There are many things that suck about travelling a lot for work, but one thing that doesn’t suck is that I just took a nine-day vacation in Europe (about which I might have more to say later) and paid for airfare and hotel not with cash, but with points accumulated in various rewards programs. For example, I stayed nearly 100 nights in Marriott hotels last year which entitles me to an untold treasure trove of perks and free stays that you can only imagine. Actually, I too can only imagine these rewards, because the Marriott Rewards program really sucks.
Consider, I average probably 1,200 points earned per night spent at a Marriott. But to spend one night in the heart of London, without being off in some outlying suburb that would require me to commute into the city for 45 minutes each morning, cost me 30,000 points. All Marriott hotels within the city of London were considered “Category 5” or “Category 6” based on location, so my 100 paid nights gets me something like 3-4 free nights. There are point-saver rates and such, but with restrictions and blackouts I wasn’t able to get them. I had the same problem last year when I tried to do Washington, D.C. on Marriott points.
You could get more Marriott points through a credit card that gives you 1 point per dollar spent, but considering that you’d have to spend nearly $30,000 to earn a free night worth $360, that’s not really much better than getting a 1% cash back card and choosing to spend the reward cash on a night at the Marriott.
I actually spent most of my time in London at a Starwood property. Starwood owns Westin, W, St. Regis, Sheraton, and I think a couple odd other chains. I was able to do this despite the fact that I didn’t spend too many paid nights in Starwood hotels last year.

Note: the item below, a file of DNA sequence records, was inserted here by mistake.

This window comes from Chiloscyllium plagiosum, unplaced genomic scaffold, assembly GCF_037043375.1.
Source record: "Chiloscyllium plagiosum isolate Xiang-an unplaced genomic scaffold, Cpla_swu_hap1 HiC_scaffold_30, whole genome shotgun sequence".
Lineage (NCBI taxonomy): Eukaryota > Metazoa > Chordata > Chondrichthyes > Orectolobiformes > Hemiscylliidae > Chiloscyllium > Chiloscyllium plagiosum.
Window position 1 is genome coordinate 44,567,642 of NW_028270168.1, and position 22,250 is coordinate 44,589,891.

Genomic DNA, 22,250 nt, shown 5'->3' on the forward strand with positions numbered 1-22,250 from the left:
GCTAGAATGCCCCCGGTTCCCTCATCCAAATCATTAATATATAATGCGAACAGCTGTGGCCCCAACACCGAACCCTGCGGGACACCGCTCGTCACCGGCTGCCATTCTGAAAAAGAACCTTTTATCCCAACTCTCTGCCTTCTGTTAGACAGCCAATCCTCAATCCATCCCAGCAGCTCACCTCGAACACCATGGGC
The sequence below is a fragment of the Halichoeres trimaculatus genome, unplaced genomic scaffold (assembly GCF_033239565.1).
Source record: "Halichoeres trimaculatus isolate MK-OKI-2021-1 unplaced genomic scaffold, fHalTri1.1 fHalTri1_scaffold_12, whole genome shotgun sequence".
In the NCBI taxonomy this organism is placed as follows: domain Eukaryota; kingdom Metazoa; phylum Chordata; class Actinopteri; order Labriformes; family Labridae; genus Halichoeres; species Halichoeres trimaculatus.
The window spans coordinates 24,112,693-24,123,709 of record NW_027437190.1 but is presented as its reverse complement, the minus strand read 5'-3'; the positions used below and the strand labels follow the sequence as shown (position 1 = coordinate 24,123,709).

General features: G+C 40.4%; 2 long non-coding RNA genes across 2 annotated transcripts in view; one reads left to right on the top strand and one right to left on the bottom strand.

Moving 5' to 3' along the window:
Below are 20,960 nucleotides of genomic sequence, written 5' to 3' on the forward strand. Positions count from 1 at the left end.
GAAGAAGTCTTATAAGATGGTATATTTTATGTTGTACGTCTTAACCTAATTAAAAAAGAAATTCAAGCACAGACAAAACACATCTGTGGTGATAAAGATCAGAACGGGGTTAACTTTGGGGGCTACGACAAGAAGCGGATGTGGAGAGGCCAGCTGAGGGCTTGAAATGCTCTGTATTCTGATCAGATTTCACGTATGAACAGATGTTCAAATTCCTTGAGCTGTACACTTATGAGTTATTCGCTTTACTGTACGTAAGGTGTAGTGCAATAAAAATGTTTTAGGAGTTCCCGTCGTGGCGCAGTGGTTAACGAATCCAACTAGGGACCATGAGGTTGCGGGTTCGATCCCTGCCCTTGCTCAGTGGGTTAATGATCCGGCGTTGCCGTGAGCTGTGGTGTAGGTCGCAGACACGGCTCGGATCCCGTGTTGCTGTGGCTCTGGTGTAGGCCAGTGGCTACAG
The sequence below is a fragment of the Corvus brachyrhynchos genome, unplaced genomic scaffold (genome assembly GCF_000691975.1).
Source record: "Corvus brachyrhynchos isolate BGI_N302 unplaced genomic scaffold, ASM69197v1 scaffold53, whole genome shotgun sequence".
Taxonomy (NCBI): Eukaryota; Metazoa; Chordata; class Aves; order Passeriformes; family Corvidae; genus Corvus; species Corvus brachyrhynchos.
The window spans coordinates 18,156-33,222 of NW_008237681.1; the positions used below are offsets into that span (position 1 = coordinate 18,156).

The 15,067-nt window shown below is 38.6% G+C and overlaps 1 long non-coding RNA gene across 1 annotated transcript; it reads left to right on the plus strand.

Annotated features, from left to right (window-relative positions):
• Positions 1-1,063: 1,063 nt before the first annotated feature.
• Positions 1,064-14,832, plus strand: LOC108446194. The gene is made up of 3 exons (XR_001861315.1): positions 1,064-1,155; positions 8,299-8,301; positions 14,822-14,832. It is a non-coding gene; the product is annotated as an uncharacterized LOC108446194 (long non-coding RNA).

There are two reasons I had enough Starwood points to finance most of my stay in London. Reason one is that I use the Starwood Preferred American Express Card, which also gives me a point per dollar spent, to pay for nearly everything in my life. And reason two is that Starwood points are worth at least three times as much as Marriott points, Hilton points, most airline points, and the cash rewards offered by cashback credit cards. With no blackout dates or restrictions, as well as easy to find and use special offers (check out points + cash) that can stretch your points out, you can do quite well. The worst case Starwood expenditure for a hotel in the same class as the aforementioned London Marriott (after for correcting for Marriott’s shameless “category inflation”) is 10,000 points. Using an easily available offer (that a very nice customer service rep pointed out to me while I was booking) I spent 5 nights at the Sheraton Park Lane for 40,000 points (I pay for all my work expenses on the card and get promptly reimbursed).
Remember, the Marriott charged me 30,000 points for 1 night. On the Starwood card I get an easily redeemed (even before special offers and free nights) 3.6% return vs. Marriott’s pain in the ass 1.2% return on their card. Northwest Airlines offers a card at a dollar a point as well. Getting to from LAX to NYC and back (with significant restrictions) would cost you 25,000 points, worth $378 at NWA.com for the exact same flights. That’s 1.5% of highly restricted return on investment that you may not be able to redeem if they go belly-up. United Airlines is much the same. Discover Card gives you greater flexibility but only 1% cash back. I haven’t seen any cashback cards that go over 2% except for certain types of purchases.
The other nice thing about the Starwood Preferred program is that the points are fully transferrable to airline miles on just about any airline (with a 25% bonus if you transfer 20,000 points), which makes airline rewards cards all but obsolete. And finally, Starwood hotels are generally very nice. One drawback is a $30 annual fee starting in the second year, but if you spend at least $3,000, those three Hamiltons will get you a night at the Westin LAX (Category 2, 3000 points). If you spend at least a few grand a year, and you take the occasional vacation, the Starwood Preferred American Express card really seems to offer the most bang for your buck.
Oh, and Marriott, you should be worried when super-duper Molybdenum-level members are steering people away from your rewards program.